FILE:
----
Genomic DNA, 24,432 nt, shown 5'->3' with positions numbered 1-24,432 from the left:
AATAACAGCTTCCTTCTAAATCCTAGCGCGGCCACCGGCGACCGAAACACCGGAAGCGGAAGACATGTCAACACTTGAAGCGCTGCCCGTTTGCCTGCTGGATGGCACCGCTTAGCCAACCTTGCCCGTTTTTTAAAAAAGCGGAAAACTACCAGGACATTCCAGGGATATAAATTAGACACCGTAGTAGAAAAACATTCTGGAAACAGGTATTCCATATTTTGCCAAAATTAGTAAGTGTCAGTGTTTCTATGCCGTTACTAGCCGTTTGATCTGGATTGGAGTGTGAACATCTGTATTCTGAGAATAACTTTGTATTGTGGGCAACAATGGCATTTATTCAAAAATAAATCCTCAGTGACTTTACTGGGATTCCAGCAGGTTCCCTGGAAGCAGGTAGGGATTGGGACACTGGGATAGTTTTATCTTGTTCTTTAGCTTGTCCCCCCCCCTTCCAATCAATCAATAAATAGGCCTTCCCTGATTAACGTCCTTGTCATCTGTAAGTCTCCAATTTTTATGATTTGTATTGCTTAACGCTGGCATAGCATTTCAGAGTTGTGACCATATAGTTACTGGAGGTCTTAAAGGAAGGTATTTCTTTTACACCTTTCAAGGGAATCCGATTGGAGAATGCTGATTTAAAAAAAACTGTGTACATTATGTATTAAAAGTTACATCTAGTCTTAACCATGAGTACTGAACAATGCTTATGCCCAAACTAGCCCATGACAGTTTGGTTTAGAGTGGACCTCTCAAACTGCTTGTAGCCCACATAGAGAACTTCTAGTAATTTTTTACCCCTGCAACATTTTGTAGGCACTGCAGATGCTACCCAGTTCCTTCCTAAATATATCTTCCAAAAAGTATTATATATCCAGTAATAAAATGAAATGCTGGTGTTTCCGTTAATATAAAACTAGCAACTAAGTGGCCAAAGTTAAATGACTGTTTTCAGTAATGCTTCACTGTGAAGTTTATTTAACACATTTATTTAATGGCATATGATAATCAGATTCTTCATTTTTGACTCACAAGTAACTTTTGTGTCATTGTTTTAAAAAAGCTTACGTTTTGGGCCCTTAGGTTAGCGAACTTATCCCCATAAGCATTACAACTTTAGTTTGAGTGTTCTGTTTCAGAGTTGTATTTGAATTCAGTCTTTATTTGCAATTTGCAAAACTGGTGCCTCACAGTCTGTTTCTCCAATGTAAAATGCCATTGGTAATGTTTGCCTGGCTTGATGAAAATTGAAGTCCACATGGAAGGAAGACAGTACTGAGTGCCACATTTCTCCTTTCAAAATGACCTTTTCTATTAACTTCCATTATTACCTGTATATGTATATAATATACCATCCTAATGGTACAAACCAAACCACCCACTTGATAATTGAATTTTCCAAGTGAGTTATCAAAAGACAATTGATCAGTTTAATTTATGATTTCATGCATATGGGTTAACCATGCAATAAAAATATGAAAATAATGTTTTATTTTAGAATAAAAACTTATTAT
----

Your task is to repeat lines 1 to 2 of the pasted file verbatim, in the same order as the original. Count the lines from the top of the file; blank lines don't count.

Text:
Genomic DNA, 24,432 nt, shown 5'->3' with positions numbered 1-24,432 from the left:
AATAACAGCTTCCTTCTAAATCCTAGCGCGGCCACCGGCGACCGAAACACCGGAAGCGGAAGACATGTCAACACTTGAAGCGCTGCCCGTTTGCCTGCTGGATGGCACCGCTTAGCCAACCTTGCCCGTTTTTTAAAAAAGCGGAAAACTACCAGGACATTCCAGGGATATAAATTAGACACCGTAGTAGAAAAACATTCTGGAAACAGGTATTCCATATTTTGCCAAAATTAGTAAGTGTCAGTGTTTCTATGCCGTTACTAGCCGTTTGATCTGGATTGGAGTGTGAACATCTGTATTCTGAGAATAACTTTGTATTGTGGGCAACAATGGCATTTATTCAAAAATAAATCCTCAGTGACTTTACTGGGATTCCAGCAGGTTCCCTGGAAGCAGGTAGGGATTGGGACACTGGGATAGTTTTATCTTGTTCTTTAGCTTGTCCCCCCCCCTTCCAATCAATCAATAAATAGGCCTTCCCTGATTAACGTCCTTGTCATCTGTAAGTCTCCAATTTTTATGATTTGTATTGCTTAACGCTGGCATAGCATTTCAGAGTTGTGACCATATAGTTACTGGAGGTCTTAAAGGAAGGTATTTCTTTTACACCTTTCAAGGGAATCCGATTGGAGAATGCTGATTTAAAAAAAACTGTGTACATTATGTATTAAAAGTTACATCTAGTCTTAACCATGAGTACTGAACAATGCTTATGCCCAAACTAGCCCATGACAGTTTGGTTTAGAGTGGACCTCTCAAACTGCTTGTAGCCCACATAGAGAACTTCTAGTAATTTTTTACCCCTGCAACATTTTGTAGGCACTGCAGATGCTACCCAGTTCCTTCCTAAATATATCTTCCAAAAAGTATTATATATCCAGTAATAAAATGAAATGCTGGTGTTTCCGTTAATATAAAACTAGCAACTAAGTGGCCAAAGTTAAATGACTGTTTTCAGTAATGCTTCACTGTGAAGTTTATTTAACACATTTATTTAATGGCATATGATAATCAGATTCTTCATTTTTGACTCACAAGTAACTTTTGTGTCATTGTTTTAAAAAAGCTTACGTTTTGGGCCCTTAGGTTAGCGAACTTATCCCCATAAGCATTACAACTTTAGTTTGAGTGTTCTGTTTCAGAGTTGTATTTGAATTCAGTCTTTATTTGCAATTTGCAAAACTGGTGCCTCACAGTCTGTTTCTCCAATGTAAAATGCCATTGGTAATGTTTGCCTGGCTTGATGAAAATTGAAGTCCACATGGAAGGAAGACAGTACTGAGTGCCACATTTCTCCTTTCAAAATGACCTTTTCTATTAACTTCCATTATTACCTGTATATGTATATAATATACCATCCTAATGGTACAAACCAAACCACCCACTTGATAATTGAATTTTCCAAGTGAGTTATCAAAAGACAATTGATCAGTTTAATTTATGATTTCATGCATATGGGTTAACCATGCAATAAAAATATGAAAATAATGTTTTATTTTAGAATAAAAACTTATTAT